I find it sad that Professor A J Pointon appears to have such a reductive attitude towards some of our finest dramatic creations (letter, 16 September).
Vittoria in John Webster’s The White Devil may only have “304 lines, many of them monosyllabic” compared with (as the professor tells us) Shakespeare’s Rosalind (736), Cleopatra (591) or Portia (571), but Vittoria is certainly more than a match for these female characters in terms of her stage presence.
She steals the scene of her arraignment, one of the best court scenes in all English theatre, and is formidable in her death scene. Some of our finest actresses (Geraldine McEwan and Glenda Jackson to name but two) have valued the role highly enough to commit to it.
Three cheers to the Royal Shakespeare Company for a timely revival of this under-performed masterpiece.
Dr John Buckingham, Hounslow, Middlesex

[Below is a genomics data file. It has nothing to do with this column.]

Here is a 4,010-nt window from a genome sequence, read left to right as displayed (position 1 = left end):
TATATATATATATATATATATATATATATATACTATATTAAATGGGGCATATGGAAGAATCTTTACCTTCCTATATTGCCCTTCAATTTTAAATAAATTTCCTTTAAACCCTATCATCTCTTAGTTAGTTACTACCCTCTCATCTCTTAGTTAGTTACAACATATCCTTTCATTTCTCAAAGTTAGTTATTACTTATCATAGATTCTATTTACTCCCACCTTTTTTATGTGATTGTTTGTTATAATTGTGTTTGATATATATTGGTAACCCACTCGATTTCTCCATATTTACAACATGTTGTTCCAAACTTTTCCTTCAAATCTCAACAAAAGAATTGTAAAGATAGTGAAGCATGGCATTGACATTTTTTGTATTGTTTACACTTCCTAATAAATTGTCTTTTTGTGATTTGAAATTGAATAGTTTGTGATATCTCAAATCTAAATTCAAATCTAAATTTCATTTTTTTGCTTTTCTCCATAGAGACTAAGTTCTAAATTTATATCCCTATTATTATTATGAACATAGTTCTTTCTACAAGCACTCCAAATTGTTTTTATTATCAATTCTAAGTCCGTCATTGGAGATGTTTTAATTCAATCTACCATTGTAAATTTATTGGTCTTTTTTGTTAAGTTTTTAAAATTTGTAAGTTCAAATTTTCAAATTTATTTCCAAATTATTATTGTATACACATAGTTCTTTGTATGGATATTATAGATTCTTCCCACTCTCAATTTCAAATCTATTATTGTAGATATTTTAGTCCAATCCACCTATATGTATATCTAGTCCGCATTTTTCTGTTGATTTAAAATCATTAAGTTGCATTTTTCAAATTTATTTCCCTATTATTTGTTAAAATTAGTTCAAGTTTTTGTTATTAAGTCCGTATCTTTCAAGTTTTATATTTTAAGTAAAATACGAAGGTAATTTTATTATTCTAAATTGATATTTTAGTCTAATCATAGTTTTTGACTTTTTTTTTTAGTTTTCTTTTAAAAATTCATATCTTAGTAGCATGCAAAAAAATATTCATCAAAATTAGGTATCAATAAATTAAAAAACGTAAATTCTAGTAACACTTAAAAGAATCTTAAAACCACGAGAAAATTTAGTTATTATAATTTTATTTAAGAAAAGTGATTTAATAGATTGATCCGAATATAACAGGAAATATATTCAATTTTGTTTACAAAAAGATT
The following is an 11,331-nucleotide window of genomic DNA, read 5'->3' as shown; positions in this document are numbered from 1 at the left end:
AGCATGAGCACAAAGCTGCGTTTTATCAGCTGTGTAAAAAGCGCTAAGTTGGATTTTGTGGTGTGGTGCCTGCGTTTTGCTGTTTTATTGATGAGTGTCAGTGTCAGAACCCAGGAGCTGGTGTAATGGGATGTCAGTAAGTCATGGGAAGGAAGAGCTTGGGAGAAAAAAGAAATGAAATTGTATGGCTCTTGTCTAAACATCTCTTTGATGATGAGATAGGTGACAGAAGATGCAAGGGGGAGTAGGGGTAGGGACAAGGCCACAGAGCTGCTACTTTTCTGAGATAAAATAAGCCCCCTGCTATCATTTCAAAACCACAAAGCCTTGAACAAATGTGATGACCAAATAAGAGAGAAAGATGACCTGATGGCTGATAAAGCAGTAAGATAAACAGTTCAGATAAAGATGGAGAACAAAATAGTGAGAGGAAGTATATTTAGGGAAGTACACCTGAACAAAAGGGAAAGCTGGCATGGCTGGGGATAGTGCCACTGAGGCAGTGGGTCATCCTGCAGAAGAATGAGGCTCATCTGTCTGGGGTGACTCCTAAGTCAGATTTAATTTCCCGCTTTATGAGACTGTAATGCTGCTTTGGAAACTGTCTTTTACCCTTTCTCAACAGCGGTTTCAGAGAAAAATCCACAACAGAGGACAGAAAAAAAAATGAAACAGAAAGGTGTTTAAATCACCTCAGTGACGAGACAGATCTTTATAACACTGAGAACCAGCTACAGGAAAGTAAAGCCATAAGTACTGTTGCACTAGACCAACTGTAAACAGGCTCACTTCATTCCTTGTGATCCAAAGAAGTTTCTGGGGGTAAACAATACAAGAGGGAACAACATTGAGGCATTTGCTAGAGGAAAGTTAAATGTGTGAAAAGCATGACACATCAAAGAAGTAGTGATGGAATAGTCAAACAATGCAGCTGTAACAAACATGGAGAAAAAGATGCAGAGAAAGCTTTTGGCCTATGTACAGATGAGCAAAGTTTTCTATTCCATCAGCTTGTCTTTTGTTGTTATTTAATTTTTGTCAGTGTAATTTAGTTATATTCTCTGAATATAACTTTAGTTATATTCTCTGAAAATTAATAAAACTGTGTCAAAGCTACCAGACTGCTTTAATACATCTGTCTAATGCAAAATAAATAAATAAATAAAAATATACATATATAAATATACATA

Our children’s pet rabbit was killed yesterday by a neighbour’s cat. It wasn’t pretty. Why do people who don’t own cats have to go to so much effort and expense to protect the wild and domestic animals in their gardens from other people’s pets?
If it was a dog that had jumped in and killed our rabbit, by law it would be deemed dangerous and be put down. Licensing cats would bring responsibility and accountability to those cat owners who for far too long have excused the behaviour of their lovely pets by the phrase “It’s just in their nature. They need the freedom to roam.”
If spending time on everyone else’s property eating and viciously attacking whatever they feel like is how they are, then they must be owned responsibly.
Jonathan Allen, Great Missenden, Buckinghamshire
NHS money thrown away
I am glad you published Terry Duncan’s letter (14 September) drawing attention to the way perfectly good medicines and equipment prescribed on the NHS are jettisoned.